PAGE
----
As an example, an individual required to take daily pain medication to alleviate accident injuries might be eligible for up to $200 per day in compensation, for as long as the medication is required.

    Ask your attorney to clarify the system used to calculate damages.

    What are the Consequences of Exceeding Maximum Liability Coverage Limits?

    In some cases, you may find you encounter problems with policy limits. Some drivers only have minimum liability insurance, typically providing coverage for up to $20,000 of damages. If you are involved in an accident where damages come to $35,000, the other party’s insurer will only cover the first $20,000 of damages. To recover the other $15,000, you need to sue the other party.

    When this kind of situation occurs, you may also be able to claim compensation from your insurer. To qualify, you will need underinsured or uninsured motorist coverage on your policy.

    Average settlement amount for pain and suffering?

    With most car accident settlements involving injuries averaging between $14,000 and $28,000, $21,000 is often quoted as an average settlement.

    To arrive at a reasonable estimate of your accident settlement, total all your expenses then multiply the amount by three. This means adding up the following:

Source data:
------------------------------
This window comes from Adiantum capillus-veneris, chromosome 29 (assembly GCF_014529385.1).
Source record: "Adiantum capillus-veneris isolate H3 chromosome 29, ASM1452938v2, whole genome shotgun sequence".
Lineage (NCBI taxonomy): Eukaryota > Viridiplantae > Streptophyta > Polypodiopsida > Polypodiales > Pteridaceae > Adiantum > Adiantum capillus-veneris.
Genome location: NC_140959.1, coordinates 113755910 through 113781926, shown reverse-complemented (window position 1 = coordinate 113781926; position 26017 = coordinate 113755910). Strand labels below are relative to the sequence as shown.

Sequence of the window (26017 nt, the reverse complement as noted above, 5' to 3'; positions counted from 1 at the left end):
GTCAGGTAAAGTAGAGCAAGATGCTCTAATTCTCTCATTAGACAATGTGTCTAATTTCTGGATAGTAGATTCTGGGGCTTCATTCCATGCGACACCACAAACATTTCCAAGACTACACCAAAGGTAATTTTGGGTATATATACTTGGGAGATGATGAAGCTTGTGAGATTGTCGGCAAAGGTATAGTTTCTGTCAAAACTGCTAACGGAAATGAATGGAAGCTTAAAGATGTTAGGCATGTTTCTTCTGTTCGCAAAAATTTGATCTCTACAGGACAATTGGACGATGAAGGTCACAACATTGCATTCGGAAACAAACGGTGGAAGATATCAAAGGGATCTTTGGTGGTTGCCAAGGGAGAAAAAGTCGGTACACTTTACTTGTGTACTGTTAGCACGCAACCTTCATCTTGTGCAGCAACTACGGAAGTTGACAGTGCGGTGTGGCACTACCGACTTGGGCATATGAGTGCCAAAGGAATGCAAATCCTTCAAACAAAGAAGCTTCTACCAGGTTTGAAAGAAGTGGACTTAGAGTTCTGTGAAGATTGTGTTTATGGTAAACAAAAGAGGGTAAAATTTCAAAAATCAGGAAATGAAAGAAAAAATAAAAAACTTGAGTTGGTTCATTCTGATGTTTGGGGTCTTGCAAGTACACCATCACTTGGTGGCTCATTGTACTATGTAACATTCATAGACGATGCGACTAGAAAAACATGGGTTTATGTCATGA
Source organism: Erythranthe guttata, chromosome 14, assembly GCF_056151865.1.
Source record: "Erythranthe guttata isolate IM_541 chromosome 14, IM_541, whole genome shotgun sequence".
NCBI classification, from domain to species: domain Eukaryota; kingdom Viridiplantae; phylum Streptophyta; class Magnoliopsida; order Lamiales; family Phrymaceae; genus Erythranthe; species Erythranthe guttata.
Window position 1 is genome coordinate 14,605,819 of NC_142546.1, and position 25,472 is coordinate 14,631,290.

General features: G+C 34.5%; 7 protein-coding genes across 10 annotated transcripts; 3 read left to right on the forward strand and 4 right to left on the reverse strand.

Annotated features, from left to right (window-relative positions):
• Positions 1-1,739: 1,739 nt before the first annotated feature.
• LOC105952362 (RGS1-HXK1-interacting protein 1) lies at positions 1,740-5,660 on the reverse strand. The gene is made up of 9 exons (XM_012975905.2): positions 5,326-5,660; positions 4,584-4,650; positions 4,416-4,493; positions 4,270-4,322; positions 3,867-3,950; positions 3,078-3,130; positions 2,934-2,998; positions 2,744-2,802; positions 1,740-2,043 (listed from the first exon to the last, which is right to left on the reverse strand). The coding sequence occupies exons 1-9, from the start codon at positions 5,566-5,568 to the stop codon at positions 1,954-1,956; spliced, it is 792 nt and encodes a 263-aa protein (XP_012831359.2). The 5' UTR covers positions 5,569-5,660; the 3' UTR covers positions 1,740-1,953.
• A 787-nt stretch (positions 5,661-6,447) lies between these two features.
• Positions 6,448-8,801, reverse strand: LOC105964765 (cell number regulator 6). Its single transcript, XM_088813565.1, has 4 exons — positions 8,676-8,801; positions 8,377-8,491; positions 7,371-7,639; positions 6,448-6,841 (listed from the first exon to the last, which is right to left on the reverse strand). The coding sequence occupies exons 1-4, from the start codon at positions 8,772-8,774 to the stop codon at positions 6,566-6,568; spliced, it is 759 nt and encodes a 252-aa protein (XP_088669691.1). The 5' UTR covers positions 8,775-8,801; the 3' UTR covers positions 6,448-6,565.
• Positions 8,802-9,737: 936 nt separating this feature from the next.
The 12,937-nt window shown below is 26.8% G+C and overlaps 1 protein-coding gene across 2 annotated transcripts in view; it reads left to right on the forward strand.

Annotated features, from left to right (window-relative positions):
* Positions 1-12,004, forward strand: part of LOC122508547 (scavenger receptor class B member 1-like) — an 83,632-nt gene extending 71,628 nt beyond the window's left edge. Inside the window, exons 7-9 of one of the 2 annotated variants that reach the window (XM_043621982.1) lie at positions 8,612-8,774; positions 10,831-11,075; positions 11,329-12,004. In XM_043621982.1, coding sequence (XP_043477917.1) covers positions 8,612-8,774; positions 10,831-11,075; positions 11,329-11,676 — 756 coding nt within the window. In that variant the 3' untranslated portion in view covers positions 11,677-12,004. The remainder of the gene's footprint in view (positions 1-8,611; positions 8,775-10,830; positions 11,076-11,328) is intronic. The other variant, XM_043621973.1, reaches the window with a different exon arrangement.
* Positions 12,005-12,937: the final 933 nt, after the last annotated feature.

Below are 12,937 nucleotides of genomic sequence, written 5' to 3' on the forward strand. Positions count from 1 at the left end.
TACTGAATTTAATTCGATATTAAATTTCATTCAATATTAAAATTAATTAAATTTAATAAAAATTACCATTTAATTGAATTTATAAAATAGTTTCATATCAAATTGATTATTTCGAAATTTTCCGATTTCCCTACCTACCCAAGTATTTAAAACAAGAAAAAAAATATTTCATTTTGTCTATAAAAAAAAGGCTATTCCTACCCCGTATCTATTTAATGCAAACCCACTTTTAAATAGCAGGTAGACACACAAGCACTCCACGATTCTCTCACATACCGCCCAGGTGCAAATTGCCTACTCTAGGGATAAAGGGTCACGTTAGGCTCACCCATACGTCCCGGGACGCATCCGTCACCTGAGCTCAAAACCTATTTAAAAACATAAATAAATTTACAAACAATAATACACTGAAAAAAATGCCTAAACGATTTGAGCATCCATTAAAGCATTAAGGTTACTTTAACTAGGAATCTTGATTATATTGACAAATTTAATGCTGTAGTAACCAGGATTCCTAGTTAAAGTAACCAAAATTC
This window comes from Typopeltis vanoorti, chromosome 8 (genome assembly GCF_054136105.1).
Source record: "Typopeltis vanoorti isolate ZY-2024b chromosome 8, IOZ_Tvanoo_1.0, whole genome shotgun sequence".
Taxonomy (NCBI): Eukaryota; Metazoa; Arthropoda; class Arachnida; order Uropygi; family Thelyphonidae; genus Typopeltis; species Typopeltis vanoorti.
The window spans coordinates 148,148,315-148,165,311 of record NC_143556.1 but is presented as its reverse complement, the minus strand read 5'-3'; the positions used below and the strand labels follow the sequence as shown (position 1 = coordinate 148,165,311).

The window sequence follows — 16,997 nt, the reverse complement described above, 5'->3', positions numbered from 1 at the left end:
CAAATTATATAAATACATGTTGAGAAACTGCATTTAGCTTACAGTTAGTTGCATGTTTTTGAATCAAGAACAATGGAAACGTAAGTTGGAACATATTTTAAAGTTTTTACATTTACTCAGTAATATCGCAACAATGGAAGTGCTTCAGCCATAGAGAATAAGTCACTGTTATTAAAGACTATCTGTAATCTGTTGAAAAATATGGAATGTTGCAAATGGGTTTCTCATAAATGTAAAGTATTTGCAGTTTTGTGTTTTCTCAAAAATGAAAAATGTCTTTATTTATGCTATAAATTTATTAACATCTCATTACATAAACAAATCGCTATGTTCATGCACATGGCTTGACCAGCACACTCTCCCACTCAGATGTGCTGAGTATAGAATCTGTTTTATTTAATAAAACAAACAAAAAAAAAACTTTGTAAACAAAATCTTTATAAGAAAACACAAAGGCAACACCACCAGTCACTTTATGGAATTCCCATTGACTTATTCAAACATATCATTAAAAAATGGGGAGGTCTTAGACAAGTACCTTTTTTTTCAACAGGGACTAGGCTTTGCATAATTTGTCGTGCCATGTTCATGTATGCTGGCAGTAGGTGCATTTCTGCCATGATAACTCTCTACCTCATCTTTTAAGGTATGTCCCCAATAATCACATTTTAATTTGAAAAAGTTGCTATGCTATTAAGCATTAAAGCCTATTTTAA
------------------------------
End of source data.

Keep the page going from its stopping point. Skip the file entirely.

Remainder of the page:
• Medical bills
    • Lost wages
    • Car repairs or replacement

    Retaining an experienced attorney can help you to maximize your potential settlement value.

    The rule of multiplying by three applies to the pain and suffering you experience after the auto accident. The compensation you receive is designed to cover emotional damages in addition to your current and future medical costs and rehabilitation expenses. An attorney can help you determine future costs more precisely.

    Severe or permanent injuries lead to a more substantial settlement, whereas minor injuries result in lower settlements.

    Settlements are higher if the other driver breached their duty of care by driving under the influence, or if they deliberately crashed their vehicle.